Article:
Insurance coverage may be able to protect people in West Virginia who were injured at another owner’s property, even if they did not obtain a policy for the site where the injury occurs, at least if the state’s courts adopt the position taken in Massachusetts. There, the Supreme Judicial Court mandated that an insurer pay out liability claims at a property that was not included in its policy. The policy had contained an exception for incidents taking place at uninsured premises, but the court ruled that the insurer cannot escape liability.
In the case in question, four people were killed by carbon monoxide poisoning at one man’s remote cabin. They used a portable generator left inside the cabin to power a refrigerator, even though the generator was designed for outdoor use only. The cabin was uninsured, but the owner had a policy for another property through Green Mountain Insurance Company. It explicitly stated that bodily injuries at other, uninsured properties would not be covered.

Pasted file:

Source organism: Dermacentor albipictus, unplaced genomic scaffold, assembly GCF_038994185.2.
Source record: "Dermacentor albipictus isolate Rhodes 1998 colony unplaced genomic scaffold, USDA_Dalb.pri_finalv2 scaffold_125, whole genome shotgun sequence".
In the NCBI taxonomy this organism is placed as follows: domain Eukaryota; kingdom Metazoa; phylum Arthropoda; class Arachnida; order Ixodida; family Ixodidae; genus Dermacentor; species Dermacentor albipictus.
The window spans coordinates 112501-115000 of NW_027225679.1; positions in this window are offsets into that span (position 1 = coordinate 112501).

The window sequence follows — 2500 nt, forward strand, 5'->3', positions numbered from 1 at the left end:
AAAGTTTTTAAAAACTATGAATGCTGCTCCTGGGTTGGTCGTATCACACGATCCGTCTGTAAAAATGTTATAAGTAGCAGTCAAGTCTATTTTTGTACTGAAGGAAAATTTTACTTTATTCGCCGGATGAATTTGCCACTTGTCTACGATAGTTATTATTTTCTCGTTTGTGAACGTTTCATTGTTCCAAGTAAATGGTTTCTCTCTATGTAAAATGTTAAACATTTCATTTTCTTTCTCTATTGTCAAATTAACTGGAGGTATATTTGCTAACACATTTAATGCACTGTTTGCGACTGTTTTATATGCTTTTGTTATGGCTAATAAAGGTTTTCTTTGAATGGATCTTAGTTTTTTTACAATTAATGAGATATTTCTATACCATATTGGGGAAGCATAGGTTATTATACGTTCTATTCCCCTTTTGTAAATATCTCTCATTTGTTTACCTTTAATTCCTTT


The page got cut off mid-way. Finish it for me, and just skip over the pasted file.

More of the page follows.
The insurance company proactively sought a declaratory judgment after the deaths, anticipating that a claim would be forthcoming against the owner of the cabin. However, the insurance company’s attempt was rejected by the court, because the generator was portable and could be moved from place to place. Therefore, the accident was not caused by anything fixed at the uninsured property. In addition, the court also said that the owner’s failure to educate his guests about the proper use of the generator was the key issue, not any aspect of the property.
Property owners have a responsibility to provide a safe environment to guests and customers, especially if they are running a business. A personal injury lawyer may help people injured due to a property owner’s negligence to seek compensation for their damages through a premises liability claim.